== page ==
Last week I was tired, cranky, and looking for a cheer-up read. There are three things that usually work for me in these moods: an old favorite, something short and hot, or a traditional Regency romance. I went for the latter two, and I bought new books, because sometimes nothing in the giant TBR looks right, however much I wanted to read them when I bought them. Both books I chose were hits. One was the Delphine Dryden novella in my last post; the other was Laura Matthews’ A Prudent Match.
Matthews’ book, as the title suggests, is a marriage of convenience story. This post is a reflection on why that’s my favorite romance trope rather than a review of Matthews’ book (I did a quick one on Goodreads).
If you read my blog at all regularly, you probably realize that I like my romance on the realistic side. A real-life HEA requires negotiation, compromise and mutual understanding as well as attraction. And a good marriage of convenience story focuses on those things, but it makes them far more exciting than they usually are in the real life version (“if you do the dishes, I’ll scoop the litter box,” etc.) because the stakes are so high: in a historical, if the couple doesn’t manage to make the marriage work, they, and the heroine especially, are headed for a life of unhappiness.
In Matthews’ novel, the hero needs money and the heroine needs to marry because her former fiancé died and her sisters want to come out and have their own shot at marriage. (The hero’s motivations, in particular, turn out to be more complicated, and I thought there were some point of view issues in the novel. There is hero point of view, but some of what he’s thinking and feeling is hidden from us; it felt awkwardly caught between an old “mysterious hero” style and newer romances that usually include the hero POV). Prudence is scared of sex, Lord Ledbetter learns patience. He wants to be free to do whatever he likes, she expects him to think of her too. She’s smart, he learns to talk to her about his problems (and she actually solves one of them for him while he’s running around like an idiot without consulting her first). Passages like this are why I love the trope:
The baron was finding that being married was entirely different than he had supposed it would be. What he had said to his bride about his discomposure was entirely true. It was a new experience for him to be held accountable for his behavior . . . . [I]t had not actually occurred to him that he might in fact misjudge the simplest situation and then be shamed into apologizing for his actions or words.
This is, I guess, a version of “taming of the alpha hero,” because someone who’s never had to consult anyone else’s wishes suddenly finds he must–and wants to. But this story thread is balanced by the heroine’s need to consider his feelings and desires. I think a really good marriage of convenience is neither the hero’s story nor the heroine’s, but the couple’s, and that is what I love them for.
The trope emphasizes a couple finding their way to partnership, teamwork, and equality. The story of this work can be funny or angsty or both, and since the couple is stuck together and has to work things out, angst really feels earned rather than manipulative.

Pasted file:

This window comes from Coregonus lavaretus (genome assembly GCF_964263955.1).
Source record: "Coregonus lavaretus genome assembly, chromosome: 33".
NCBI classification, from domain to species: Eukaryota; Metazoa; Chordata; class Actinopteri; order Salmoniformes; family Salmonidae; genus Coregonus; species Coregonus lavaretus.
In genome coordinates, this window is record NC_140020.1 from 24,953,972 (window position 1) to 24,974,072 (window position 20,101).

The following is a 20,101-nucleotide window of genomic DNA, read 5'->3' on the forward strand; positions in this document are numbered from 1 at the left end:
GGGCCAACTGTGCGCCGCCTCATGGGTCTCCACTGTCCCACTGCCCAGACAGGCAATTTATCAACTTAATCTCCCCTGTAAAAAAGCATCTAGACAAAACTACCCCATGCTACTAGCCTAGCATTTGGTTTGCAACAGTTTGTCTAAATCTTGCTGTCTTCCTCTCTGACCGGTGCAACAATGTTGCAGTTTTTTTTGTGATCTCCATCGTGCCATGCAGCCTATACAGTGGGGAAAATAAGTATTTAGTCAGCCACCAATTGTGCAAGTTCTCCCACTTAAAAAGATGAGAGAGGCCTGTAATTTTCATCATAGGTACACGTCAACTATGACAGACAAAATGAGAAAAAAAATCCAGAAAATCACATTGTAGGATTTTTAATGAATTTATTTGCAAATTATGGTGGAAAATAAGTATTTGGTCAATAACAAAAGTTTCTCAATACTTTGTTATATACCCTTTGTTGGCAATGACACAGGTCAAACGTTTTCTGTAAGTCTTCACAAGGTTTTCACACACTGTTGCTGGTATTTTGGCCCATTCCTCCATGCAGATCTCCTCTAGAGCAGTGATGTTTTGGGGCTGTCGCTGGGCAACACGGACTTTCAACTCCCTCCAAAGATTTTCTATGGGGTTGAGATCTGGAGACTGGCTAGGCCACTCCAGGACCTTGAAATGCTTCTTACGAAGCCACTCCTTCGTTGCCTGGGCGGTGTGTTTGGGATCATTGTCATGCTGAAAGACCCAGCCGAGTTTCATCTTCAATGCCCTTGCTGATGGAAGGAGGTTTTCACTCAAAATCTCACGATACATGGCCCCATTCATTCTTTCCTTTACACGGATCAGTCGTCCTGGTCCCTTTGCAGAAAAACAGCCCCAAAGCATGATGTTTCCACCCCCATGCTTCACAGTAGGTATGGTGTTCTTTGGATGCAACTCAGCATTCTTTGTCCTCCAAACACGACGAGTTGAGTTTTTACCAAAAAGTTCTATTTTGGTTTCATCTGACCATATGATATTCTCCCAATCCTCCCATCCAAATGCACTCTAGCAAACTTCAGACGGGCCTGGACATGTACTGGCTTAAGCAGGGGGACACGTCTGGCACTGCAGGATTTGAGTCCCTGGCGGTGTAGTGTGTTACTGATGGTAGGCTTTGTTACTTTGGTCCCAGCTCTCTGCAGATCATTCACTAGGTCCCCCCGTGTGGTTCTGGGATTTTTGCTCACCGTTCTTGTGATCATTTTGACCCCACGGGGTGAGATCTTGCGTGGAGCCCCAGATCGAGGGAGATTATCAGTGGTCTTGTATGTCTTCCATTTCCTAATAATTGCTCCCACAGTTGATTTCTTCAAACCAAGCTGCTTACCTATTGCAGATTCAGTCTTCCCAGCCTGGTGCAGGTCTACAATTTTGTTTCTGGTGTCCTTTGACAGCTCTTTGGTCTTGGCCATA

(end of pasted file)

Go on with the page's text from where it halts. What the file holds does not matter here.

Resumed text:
In contemporary romances, literal marriage of convenience/forced marriage stories seldom work for me: the premise that gets the couple into marriage strains my ability to suspend disbelief too far. But I do like updated variants of the “forced to be a team” story, which you often find in romantic suspense, for instance. Those same variants work for me in historicals, too, even when the couples are not actually married (that’s how I’d see Cecilia Grant’s books, especially A Lady Awakened).
Here are some examples of marriage of convenience/forced teamwork stories I’ve loved:
I think the reason I keep enjoying Amanda Quick/Jane Anne Krentz/Jayne Castle’s Arcane Society books (one name’s for the historicals, one for the contemporaries, one for the futuristics) even though they seem increasingly formulaic and repetitive, is that she creates smart and talented heroes and heroines who have to work together to solve a mystery, and who fall in love along the way.
I loved Rose Lerner’s In for a Penny because he marries her for her money but she does so much more to help him save his estate. Mary Balogh can be great at the awkward moments of marriage to a virtual stranger; I remember liking “A Christmas Promise” for that even though I don’t remember details (re-read time!). Miranda Neville’s Minerva and Blake in Confessions from an Arranged Marriage have conflicting dreams; once they’re stuck married to each other, can they imagine different but still fulfilling lives?
Sara Creasy’s Song of Scarabaeus is science fiction with a dash of romance. Edie is connected to her bodyguard, Finn by a mental “leash;” if they’re too far apart, he dies. Talk about having to work with a complete stranger! It’s like marriage of convenience x 10.
There are plenty of books I’ve loved and haven’t mentioned here. But I’m always up for suggestions, and would love to hear about your favorite plot tropes as well.